Below you can find our official response to the proposals and download a pdf copy of the document:
Submissions on proposed housing in NW Bicester
Overall, the provision for active travel is underwhelming and limited thought appears to have been given to walking and cycling.
Though the plans are currently underdeveloped, Bicester Bike Users’ Group (‘Bicester BUG’) has concerns about the traffic flows and active travel provision through and to the development.
Further engagement by Bicester BUG with the developers and planning authority would be appreciated to enable the plans to develop.
Aspirations for Active Travel
The proposal does not seem to make sufficient effort to attain the aims of the EcoBicester Planning Policy Standards, namely:
“enable at least 50 per cent of trips originating in North West Bicester or on any other large mixed-use development, to be made by non-car means, with the potential for this to increase over time to at least 60 per cent“EcoBicester Planning Policy Standards
Nor would the current designs be sufficient to permit the attainment of the policy goal of a 200% increase (tripling) of cycling and a 50% increase in walking as committed to in the Oxfordshire County Council (‘OCC’) Local Walking and Cycling Plan (‘LCWIP’) for Bicester 2020.
In order to achieve these aspirations, a more ambitious plan for walking and cycling might have been expected, yet to date only a typical generic development street outline has been offered. The design would benefit from the input of a designer with qualifications and skills in active travel.
Pedestrian and Cycle Routes and Facilities
There appear to be few dedicated pedestrian and cycle routes. For an eco-development, the design focus seems to have been mainly, if not wholly, on the motor car. A more ambitious development might have focussed on ensuring swift cycle access to and through the development with the minimum of interruptions. Instead, active travel seems to have been something of an afterthought.
Cherwell Design Standards has high aspiration for cycle storage provision, which is currently not mentioned. Bike storage has been poorly implemented in the existing exemplar (e.g. bike shed layouts unfit for bike storage) therefore the development should aim to address this serious enabling issue for cycling.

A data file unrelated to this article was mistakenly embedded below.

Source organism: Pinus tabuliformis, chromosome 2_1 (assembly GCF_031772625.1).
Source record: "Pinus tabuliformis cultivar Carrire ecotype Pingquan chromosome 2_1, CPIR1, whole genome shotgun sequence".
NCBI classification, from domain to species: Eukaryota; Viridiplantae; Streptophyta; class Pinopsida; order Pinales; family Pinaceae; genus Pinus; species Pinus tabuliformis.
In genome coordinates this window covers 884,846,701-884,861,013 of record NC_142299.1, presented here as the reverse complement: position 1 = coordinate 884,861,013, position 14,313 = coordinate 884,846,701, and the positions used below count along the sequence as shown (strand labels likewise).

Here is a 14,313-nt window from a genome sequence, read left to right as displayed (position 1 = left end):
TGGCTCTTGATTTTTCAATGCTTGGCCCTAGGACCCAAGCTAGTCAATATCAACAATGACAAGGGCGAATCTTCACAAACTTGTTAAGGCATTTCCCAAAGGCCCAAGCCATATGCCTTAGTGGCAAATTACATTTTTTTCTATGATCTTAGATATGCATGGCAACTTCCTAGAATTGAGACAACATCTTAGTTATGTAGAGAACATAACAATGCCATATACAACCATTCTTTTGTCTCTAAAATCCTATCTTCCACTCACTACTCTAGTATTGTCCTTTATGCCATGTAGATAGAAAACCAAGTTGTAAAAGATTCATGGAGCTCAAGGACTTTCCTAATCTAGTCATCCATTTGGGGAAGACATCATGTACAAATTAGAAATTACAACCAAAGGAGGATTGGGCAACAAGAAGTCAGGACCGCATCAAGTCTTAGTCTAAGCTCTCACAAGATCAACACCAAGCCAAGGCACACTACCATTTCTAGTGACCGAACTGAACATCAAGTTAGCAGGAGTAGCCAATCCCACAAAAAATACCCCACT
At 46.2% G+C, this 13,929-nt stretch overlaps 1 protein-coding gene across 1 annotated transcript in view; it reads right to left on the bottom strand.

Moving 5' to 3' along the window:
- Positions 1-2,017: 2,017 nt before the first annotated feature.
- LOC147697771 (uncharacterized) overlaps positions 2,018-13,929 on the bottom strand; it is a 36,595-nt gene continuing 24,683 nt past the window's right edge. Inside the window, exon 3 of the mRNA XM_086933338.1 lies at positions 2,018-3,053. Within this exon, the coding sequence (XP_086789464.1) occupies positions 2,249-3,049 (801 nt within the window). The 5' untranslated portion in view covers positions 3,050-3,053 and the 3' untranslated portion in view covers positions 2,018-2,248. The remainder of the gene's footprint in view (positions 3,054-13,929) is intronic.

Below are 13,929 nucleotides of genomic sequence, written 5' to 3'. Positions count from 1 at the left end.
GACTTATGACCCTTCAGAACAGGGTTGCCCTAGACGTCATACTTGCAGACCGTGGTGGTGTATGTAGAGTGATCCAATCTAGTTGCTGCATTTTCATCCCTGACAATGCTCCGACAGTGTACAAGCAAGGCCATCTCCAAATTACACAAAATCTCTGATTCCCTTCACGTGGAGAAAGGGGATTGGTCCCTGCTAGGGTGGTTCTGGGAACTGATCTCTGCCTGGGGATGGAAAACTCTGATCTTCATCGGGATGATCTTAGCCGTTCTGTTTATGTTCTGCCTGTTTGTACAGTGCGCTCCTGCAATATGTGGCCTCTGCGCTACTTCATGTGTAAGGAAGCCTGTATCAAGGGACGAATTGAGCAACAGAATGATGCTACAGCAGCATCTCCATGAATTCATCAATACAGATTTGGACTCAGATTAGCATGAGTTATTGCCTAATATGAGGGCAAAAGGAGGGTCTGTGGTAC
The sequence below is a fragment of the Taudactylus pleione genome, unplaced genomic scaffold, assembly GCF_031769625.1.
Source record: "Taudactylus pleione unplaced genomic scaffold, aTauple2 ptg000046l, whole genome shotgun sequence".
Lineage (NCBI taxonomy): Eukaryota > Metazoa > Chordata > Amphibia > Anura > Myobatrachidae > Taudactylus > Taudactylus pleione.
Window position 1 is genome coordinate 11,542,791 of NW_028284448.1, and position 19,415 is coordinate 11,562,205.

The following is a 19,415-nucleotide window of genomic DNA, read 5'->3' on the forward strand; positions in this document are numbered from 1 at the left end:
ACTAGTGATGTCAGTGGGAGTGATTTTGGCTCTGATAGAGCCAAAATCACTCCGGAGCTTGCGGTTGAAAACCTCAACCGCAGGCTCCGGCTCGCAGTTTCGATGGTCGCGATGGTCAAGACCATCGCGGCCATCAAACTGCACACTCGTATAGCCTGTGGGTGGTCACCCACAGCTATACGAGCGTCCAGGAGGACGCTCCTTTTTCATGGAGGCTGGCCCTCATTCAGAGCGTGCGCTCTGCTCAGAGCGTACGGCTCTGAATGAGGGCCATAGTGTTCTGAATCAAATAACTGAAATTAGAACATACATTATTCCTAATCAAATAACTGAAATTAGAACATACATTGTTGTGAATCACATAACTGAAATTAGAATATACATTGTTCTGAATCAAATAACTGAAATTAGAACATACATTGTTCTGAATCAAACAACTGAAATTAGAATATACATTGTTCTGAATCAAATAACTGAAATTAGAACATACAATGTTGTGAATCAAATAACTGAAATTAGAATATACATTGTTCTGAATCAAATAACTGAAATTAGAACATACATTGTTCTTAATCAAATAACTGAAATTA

New cycling and walking infrastructure should comply with the Department for Transport Local Transport Note (‘LTN’) 1/20 Standards, including measures such as segregated off-road cycle paths and priority for cycle tracks over minor roads.
The plans should also be compliant with the Bicester Local Cycling and Walking Infrastructure Plan (‘LCWIP’).
Experience with Elmsbrook development has shown that assuming cyclists will use the carriageway is incorrect. The shared pavement facilities are the preferred option for the majority of cyclists. Dedicated, off-carriageway provision ought therefore to be included in the plans, both as a practical matter and to comply with the current standards.
Links to the Local Cycling and Walking Network
It is clearly implied from the documents that the existing network of cycling and walking provision adjoining and linking to the site is deemed to be of sufficient quality. This is not the case. For example, there is no ‘off-carriageway continuous cycle route’ from the Site to Bicester North train station nor to Bicester Village train station. In addition, the existing shared path infrastructure (where existing) is not of high quality or in line with current LTN 1/20 standards. Consideration must be given as part of this planning application to remedying these deficiencies in the existing network. Residents from the east of the development could be expected to use the B4100 to directly access Bicester town by pedal cycle, but the road is shared with fast moving and heavy traffic and as such is completely unsuitable for the vast majority of cyclists. This should also be addressed.
Although prominence is given to maintaining a view of St Lawrence’s Church, no provision for active travel access is made to actually access the church. This is a serious oversight and ought to be remedied.
In order to connect to neighbouring communities, active travel links to the site via Aunt Ems Lane (the lane between the B4100 and the Fringford Road) should be included in the plans. One low cost possibility would be to provide a dedicated active travel corridor between NW Bicester and Caversfield by closing Aunt Elms Lane to motor vehicle traffic.
The proposed access to the development along Charlotte Avenue and Braeburn Avenue will have a negative impact on the walking and cycling provision along those routes. This will be especially problematic on the Charlotte avenue route where this will pass GagleBrook Primary School. Consideration should be given to creating an access point at Home Farm.
General comments on all options: The bus stop on the east side of the B4100 north of the Toucan crossing needs to be linked to these active travel paths, it is currently on a grass verge inaccessible to most users.
EcoBicester Planning Standards https://portal.oxfordshire.gov.uk/content/publicnet/other_sites/EcoBicester/standards.html
Cherwell Design Guide SPD (2017)
Oxfordshire County Council (2020), Local Walking and Cycling Plan for Bicester
Department for Transport (2020), Local Transport Note 1/20